As far as seasonal ledes go on Sac Rag, they don’t get more boilerplate than “We here at The Sac Rag love us a pumpkin patch.” So it’s that time of year to do the thing. Pumpkins, corn mazes, apple pie, the works.
From a friend out on a ride I heard a tale of an individual dressed in full grim reaper garb, including sickle, and mounted on a black steed, stationed at one end of the bridge over the river from William Pond to Goethe Park . Just from one report I am willing to dub this individual the wearer of the greatest costume ever seen in Sacramento. Did anyone else see this?
(By the way, is there a name for that bridge? RonTopofIt and I are stumped on that.)
UPDATE: RonTopOfIt came through. That bridge is called the Harold Richey Memorial Bicycle Bridge.
I visited the Party City store yesterday on Arden Way and couldn’t help but notice the costumes designed for our little ones. Seriously, what’s worse? Dressing your “boy” up as a Convict Clown (“This scary clown should be locked up”) or Rapsta (“F’Shizzle, this costizzle is the dizzle!”)?
Scary thing is, I am sure many kids will be one of these without ever visiting the costume store. You can guess which one, yo.
There is a common belief that wealthy neighborhoods are the Holy Grail for harvesting the most Halloween candy. However, to provide a more holistic approach to trick-or-treating, the Zillow Trick-or-Treat Housing Index was calculated using four equally weighted data variables: Zillow Home Value Index, population density, Walk Score and local crime data from Relocation Essentials. Based on those variables, the Index represents cities that will provide the most candy, with the least walking and safety risks.
That’s decent news for Sacramento. We need decent news, right?
If you haven’t played around with walkscore.com, give it a shot. My house only received a 43 out of 100 and was deemed “Car Dependent” with 81% of Sacramento residents having a higher Walk Score.
This year, October 31 not only brings us candy and costumed fun, but it brings us AMC’s “The Walking Dead,” based on the acclaimed graphic novel published by Berkeley’s Image Comics. However, local film series Movies on a Big Screen is showing George A. Romero’s 1968 classic “Night of the Living Dead,” widely considered the finest example of the zombie film genre. So your options are a classic that you have seen a bazillion times but maybe never on the big screen with other fans, or the small screen debut of a more relevant story and a soon-to-be classic.
We took the family to “Boo at the Zoo” for some Halloween revelry Saturday night. It was a great costume party for the whole town, and it seemed like the whole town was there — they might want to open up a little bit more of the zoo next year. Since they had the train going down the main avenue I take it that area is not off limits at night: they should probably open that up to take some of the strain off the narrow walkways around the pond. The dance party tent was a great addition.
The best costume I saw on a grownup was a guy in a Halo soldier costume wearing an apron and carrying a spatula: “Master Chef.” Nice work, whoever you are. I also saw a totally scary Ray Trethaway costume. 🙂
A Sacramentan’s go-to Halloween guide featuring tips onÂ ghost stories, jack-o-lanterns, costumes, ghostly haunts, and spirits.
Ghost Stories: No Halloween party is complete without a haunted tale. If your theatrical skills are lacking, or youâ€™ve long forgotten how the story of The Hook ends, Iâ€™ve got the answer for you! Professionally-narrated audio ghost stories are available for download from the Sacramento Public Library. Simply download your favorites and turn up the volume. You are no longer limited to the spooky CD of the door creaking or the smash hit â€œMonster Mashâ€ played on repeat. These ghost stories are sure to send tingles down your spine.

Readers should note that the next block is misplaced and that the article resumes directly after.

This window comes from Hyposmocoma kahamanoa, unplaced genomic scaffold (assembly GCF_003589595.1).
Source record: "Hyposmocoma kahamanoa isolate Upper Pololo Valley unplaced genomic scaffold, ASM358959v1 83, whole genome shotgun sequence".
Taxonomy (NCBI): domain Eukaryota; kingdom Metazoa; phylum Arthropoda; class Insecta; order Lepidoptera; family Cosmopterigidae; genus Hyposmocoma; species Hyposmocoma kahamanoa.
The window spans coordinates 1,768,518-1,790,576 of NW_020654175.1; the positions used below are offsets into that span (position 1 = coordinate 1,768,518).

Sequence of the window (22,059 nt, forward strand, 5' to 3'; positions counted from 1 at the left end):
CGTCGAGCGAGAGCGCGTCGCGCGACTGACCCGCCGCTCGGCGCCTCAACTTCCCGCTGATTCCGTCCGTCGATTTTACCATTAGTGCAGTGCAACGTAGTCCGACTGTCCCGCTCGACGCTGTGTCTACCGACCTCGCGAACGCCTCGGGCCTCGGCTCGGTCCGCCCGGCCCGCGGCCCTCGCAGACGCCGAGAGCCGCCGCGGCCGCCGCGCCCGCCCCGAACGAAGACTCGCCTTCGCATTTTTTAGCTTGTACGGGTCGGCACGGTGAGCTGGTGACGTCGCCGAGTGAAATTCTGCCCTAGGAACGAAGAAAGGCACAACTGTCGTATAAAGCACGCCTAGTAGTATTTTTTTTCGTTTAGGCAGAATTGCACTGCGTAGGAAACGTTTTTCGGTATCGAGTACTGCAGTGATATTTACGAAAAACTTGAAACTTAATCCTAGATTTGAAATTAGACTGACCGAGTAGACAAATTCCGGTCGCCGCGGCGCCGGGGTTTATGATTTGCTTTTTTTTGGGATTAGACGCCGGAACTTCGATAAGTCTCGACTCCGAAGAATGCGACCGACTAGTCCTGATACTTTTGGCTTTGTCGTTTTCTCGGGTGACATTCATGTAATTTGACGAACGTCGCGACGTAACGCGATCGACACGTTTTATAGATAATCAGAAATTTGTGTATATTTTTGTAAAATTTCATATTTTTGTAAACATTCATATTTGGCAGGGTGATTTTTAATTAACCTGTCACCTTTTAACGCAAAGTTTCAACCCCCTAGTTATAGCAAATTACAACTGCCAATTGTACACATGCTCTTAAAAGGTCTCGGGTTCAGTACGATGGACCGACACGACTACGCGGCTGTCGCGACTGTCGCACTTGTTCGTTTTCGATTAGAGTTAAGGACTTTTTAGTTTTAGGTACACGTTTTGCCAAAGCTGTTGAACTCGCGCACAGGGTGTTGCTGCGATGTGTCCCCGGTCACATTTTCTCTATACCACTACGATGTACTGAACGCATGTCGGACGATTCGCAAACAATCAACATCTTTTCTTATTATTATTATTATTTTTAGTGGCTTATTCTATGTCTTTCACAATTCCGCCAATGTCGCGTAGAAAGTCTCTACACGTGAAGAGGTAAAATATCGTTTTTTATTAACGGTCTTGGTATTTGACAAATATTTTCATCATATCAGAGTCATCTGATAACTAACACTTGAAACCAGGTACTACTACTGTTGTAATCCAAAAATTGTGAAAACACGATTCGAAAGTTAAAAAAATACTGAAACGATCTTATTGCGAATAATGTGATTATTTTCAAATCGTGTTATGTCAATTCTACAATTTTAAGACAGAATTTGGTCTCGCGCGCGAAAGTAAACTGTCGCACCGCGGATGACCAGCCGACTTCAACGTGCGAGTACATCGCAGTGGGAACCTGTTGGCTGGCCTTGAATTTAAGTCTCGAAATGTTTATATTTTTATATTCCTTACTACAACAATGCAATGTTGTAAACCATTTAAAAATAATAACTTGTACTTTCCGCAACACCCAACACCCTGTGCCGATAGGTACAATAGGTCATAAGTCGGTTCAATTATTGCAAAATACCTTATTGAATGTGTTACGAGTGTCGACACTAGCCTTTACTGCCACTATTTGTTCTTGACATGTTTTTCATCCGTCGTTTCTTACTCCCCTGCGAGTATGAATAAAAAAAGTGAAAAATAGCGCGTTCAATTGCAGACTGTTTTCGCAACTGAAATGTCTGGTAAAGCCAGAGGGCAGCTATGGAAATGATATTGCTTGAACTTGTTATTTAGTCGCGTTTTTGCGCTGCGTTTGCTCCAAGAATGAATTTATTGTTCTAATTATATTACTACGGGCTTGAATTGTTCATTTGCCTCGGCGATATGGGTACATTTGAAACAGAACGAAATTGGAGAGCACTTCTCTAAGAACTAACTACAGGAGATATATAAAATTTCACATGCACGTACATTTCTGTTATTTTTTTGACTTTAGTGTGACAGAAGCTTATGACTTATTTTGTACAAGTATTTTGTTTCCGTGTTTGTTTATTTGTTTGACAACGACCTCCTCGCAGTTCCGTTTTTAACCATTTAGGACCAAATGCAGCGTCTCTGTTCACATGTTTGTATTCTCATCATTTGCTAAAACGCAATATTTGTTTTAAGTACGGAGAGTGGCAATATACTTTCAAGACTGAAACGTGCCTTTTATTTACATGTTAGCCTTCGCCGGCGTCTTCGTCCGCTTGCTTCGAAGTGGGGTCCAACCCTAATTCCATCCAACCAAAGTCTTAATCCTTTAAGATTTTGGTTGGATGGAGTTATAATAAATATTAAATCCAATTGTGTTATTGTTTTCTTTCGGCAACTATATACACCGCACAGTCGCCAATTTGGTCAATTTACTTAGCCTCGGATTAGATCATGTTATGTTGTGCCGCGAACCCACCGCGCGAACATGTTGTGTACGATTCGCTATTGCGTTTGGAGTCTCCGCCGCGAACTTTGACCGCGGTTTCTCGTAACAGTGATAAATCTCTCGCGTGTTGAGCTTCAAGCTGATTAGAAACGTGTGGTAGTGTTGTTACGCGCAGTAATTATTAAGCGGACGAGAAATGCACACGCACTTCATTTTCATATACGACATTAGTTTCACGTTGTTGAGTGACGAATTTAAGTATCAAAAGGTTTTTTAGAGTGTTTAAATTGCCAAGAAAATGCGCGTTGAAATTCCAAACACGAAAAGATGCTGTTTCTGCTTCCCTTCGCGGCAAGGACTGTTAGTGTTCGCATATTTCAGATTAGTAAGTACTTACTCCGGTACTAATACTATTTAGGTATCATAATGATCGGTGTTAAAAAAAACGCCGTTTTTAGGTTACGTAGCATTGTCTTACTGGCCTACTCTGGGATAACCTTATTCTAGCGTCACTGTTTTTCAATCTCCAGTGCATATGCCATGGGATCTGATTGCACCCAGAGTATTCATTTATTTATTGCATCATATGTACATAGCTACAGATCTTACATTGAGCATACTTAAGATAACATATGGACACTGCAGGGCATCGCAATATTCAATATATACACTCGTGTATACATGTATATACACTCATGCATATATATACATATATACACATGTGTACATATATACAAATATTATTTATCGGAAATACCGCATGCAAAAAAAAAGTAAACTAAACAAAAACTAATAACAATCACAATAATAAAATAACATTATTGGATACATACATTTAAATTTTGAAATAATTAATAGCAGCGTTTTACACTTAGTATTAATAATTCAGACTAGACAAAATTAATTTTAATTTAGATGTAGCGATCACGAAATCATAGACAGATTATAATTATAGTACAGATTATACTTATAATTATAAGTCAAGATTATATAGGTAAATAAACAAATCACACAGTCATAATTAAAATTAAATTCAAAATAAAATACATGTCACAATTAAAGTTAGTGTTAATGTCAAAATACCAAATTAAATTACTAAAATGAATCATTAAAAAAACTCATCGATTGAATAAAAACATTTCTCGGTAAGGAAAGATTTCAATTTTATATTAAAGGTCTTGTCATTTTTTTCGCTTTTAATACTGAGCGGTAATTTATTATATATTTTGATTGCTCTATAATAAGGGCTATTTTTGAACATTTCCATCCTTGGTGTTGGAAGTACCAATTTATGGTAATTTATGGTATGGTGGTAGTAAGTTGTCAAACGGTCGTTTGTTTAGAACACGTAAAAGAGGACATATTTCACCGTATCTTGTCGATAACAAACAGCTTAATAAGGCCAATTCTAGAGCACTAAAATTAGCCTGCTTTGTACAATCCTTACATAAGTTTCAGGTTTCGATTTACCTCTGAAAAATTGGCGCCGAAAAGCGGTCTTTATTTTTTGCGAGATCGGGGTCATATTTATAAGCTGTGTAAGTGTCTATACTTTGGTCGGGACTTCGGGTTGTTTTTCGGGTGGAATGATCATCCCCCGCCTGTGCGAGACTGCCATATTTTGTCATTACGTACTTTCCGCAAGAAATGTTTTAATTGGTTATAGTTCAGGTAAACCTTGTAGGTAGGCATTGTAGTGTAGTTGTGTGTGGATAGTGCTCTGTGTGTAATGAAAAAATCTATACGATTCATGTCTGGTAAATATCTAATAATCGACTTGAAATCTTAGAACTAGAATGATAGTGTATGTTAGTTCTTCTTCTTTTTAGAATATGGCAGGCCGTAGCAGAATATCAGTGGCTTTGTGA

This weekend, Cal Expo gets a head start on the Halloween season with the inaugural Witchapalooza. Music, street entertainers, celebrities, inflatable rides and, of course, spooky things abound to support several local charities. The best news is the bargain price for family fun — admission is only $5 and kids 12 and younger are free. Many of the attractions are geared towards fans of fantasy fiction, so if you have a kid, or are a kid of any age who loves to read about wizards, vampires or ghosts, you’ll find something at Witchapalooza to tickle your fancy.
Check their website for all the details, but some intriguing features include appearances by film legend Malcolm McDowell, the original Buffy the Vampire Slayer Kristy Swanson, and paranormal romance author and lycanthropy expert Eva Gordon. Awesome shopping opportunities are available from dozens of vendors, including costumes from Badger’s Den, one of the best suppliers of historical reenactment and fantasy supplies in the US, and Whimsic Alley, a recreation of numerous shops from the world of Harry Potter. Several contests have prizes, including a costume contest for both kids and adults, and patrons will have the opportunity to win $500 in cash. Steampunk culture will also be featured, including demonstrations of strange and fantastic gizmos.
On Saturday, October 25 from 11a.m. to 3p.m., the MBA and many local Midtown businesses will participate in a community Safe Halloween Walk along the J Street corridor from 16th to 29th and the surrounding streets.
Get your costumes and candy bags ready for this fun, safe, and FREE daytime event– visit the participating businesses to trick-or-treat for candy and share in the local Halloween spirit!
Meet up at the Relles Florist parking lot on J and 24th. On-street parking will be free on J Street between 16th and 26th, and on 16th Street to 29th Street between J and K.